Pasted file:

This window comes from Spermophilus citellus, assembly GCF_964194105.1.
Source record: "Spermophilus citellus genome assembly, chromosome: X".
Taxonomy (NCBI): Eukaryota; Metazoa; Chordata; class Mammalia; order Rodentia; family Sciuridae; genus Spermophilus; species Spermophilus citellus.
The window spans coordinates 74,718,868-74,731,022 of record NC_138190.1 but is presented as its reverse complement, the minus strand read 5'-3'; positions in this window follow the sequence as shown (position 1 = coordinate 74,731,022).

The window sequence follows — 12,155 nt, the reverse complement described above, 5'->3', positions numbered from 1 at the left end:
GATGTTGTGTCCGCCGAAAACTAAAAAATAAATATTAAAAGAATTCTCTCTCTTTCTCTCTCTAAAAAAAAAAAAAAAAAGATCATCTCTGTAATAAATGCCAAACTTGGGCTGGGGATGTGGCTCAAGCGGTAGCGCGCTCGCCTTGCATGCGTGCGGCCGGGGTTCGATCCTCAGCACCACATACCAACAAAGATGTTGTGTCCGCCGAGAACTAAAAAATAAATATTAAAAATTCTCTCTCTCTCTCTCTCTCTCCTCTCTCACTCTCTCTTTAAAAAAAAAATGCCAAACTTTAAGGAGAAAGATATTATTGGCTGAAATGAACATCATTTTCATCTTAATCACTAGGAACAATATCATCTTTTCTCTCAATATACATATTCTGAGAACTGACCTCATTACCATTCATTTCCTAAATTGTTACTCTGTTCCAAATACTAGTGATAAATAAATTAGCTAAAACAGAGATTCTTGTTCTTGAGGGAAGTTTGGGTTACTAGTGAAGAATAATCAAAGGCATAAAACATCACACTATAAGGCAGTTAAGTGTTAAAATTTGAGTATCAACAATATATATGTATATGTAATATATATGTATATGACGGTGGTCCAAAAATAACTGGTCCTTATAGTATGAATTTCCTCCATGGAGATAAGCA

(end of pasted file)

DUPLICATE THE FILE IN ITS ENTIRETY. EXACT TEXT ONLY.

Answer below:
This window comes from Spermophilus citellus, assembly GCF_964194105.1.
Source record: "Spermophilus citellus genome assembly, chromosome: X".
Taxonomy (NCBI): Eukaryota; Metazoa; Chordata; class Mammalia; order Rodentia; family Sciuridae; genus Spermophilus; species Spermophilus citellus.
The window spans coordinates 74,718,868-74,731,022 of record NC_138190.1 but is presented as its reverse complement, the minus strand read 5'-3'; positions in this window follow the sequence as shown (position 1 = coordinate 74,731,022).

The window sequence follows — 12,155 nt, the reverse complement described above, 5'->3', positions numbered from 1 at the left end:
GATGTTGTGTCCGCCGAAAACTAAAAAATAAATATTAAAAGAATTCTCTCTCTTTCTCTCTCTAAAAAAAAAAAAAAAAAGATCATCTCTGTAATAAATGCCAAACTTGGGCTGGGGATGTGGCTCAAGCGGTAGCGCGCTCGCCTTGCATGCGTGCGGCCGGGGTTCGATCCTCAGCACCACATACCAACAAAGATGTTGTGTCCGCCGAGAACTAAAAAATAAATATTAAAAATTCTCTCTCTCTCTCTCTCTCTCCTCTCTCACTCTCTCTTTAAAAAAAAAATGCCAAACTTTAAGGAGAAAGATATTATTGGCTGAAATGAACATCATTTTCATCTTAATCACTAGGAACAATATCATCTTTTCTCTCAATATACATATTCTGAGAACTGACCTCATTACCATTCATTTCCTAAATTGTTACTCTGTTCCAAATACTAGTGATAAATAAATTAGCTAAAACAGAGATTCTTGTTCTTGAGGGAAGTTTGGGTTACTAGTGAAGAATAATCAAAGGCATAAAACATCACACTATAAGGCAGTTAAGTGTTAAAATTTGAGTATCAACAATATATATGTATATGTAATATATATGTATATGACGGTGGTCCAAAAATAACTGGTCCTTATAGTATGAATTTCCTCCATGGAGATAAGCA